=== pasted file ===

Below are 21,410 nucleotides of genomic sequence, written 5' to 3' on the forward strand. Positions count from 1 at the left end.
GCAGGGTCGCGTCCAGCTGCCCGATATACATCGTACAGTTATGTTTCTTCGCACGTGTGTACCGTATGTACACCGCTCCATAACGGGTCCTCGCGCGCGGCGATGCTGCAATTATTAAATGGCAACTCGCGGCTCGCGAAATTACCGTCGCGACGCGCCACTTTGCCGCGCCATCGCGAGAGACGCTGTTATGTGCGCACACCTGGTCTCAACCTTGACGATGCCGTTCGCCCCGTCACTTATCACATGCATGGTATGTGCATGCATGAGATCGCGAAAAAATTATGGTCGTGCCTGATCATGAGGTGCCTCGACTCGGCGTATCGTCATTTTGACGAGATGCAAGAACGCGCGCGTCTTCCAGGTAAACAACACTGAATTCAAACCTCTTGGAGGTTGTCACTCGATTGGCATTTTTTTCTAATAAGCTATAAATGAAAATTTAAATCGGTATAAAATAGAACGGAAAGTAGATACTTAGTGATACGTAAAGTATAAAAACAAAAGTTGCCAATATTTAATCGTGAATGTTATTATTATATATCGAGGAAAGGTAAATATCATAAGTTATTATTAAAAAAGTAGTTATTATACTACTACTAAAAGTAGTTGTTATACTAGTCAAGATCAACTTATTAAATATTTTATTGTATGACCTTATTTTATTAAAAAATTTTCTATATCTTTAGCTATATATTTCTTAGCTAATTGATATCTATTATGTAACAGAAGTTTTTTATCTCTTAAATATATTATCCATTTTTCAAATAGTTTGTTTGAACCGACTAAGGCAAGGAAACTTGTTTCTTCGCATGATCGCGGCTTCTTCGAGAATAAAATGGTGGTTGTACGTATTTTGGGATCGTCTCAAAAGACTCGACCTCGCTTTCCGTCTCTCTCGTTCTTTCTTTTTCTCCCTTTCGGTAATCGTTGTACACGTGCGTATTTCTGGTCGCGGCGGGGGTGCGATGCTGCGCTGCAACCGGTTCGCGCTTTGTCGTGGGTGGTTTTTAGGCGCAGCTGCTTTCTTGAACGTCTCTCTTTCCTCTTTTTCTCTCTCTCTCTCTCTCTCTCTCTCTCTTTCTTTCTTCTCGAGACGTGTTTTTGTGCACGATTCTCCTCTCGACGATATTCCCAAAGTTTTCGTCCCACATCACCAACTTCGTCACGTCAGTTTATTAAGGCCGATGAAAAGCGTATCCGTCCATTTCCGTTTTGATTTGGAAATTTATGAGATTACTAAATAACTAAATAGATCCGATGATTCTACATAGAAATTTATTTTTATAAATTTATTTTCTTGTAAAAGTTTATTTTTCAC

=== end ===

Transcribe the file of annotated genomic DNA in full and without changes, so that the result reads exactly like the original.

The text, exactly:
Below are 21,410 nucleotides of genomic sequence, written 5' to 3' on the forward strand. Positions count from 1 at the left end.
GCAGGGTCGCGTCCAGCTGCCCGATATACATCGTACAGTTATGTTTCTTCGCACGTGTGTACCGTATGTACACCGCTCCATAACGGGTCCTCGCGCGCGGCGATGCTGCAATTATTAAATGGCAACTCGCGGCTCGCGAAATTACCGTCGCGACGCGCCACTTTGCCGCGCCATCGCGAGAGACGCTGTTATGTGCGCACACCTGGTCTCAACCTTGACGATGCCGTTCGCCCCGTCACTTATCACATGCATGGTATGTGCATGCATGAGATCGCGAAAAAATTATGGTCGTGCCTGATCATGAGGTGCCTCGACTCGGCGTATCGTCATTTTGACGAGATGCAAGAACGCGCGCGTCTTCCAGGTAAACAACACTGAATTCAAACCTCTTGGAGGTTGTCACTCGATTGGCATTTTTTTCTAATAAGCTATAAATGAAAATTTAAATCGGTATAAAATAGAACGGAAAGTAGATACTTAGTGATACGTAAAGTATAAAAACAAAAGTTGCCAATATTTAATCGTGAATGTTATTATTATATATCGAGGAAAGGTAAATATCATAAGTTATTATTAAAAAAGTAGTTATTATACTACTACTAAAAGTAGTTGTTATACTAGTCAAGATCAACTTATTAAATATTTTATTGTATGACCTTATTTTATTAAAAAATTTTCTATATCTTTAGCTATATATTTCTTAGCTAATTGATATCTATTATGTAACAGAAGTTTTTTATCTCTTAAATATATTATCCATTTTTCAAATAGTTTGTTTGAACCGACTAAGGCAAGGAAACTTGTTTCTTCGCATGATCGCGGCTTCTTCGAGAATAAAATGGTGGTTGTACGTATTTTGGGATCGTCTCAAAAGACTCGACCTCGCTTTCCGTCTCTCTCGTTCTTTCTTTTTCTCCCTTTCGGTAATCGTTGTACACGTGCGTATTTCTGGTCGCGGCGGGGGTGCGATGCTGCGCTGCAACCGGTTCGCGCTTTGTCGTGGGTGGTTTTTAGGCGCAGCTGCTTTCTTGAACGTCTCTCTTTCCTCTTTTTCTCTCTCTCTCTCTCTCTCTCTCTCTCTTTCTTTCTTCTCGAGACGTGTTTTTGTGCACGATTCTCCTCTCGACGATATTCCCAAAGTTTTCGTCCCACATCACCAACTTCGTCACGTCAGTTTATTAAGGCCGATGAAAAGCGTATCCGTCCATTTCCGTTTTGATTTGGAAATTTATGAGATTACTAAATAACTAAATAGATCCGATGATTCTACATAGAAATTTATTTTTATAAATTTATTTTCTTGTAAAAGTTTATTTTTCAC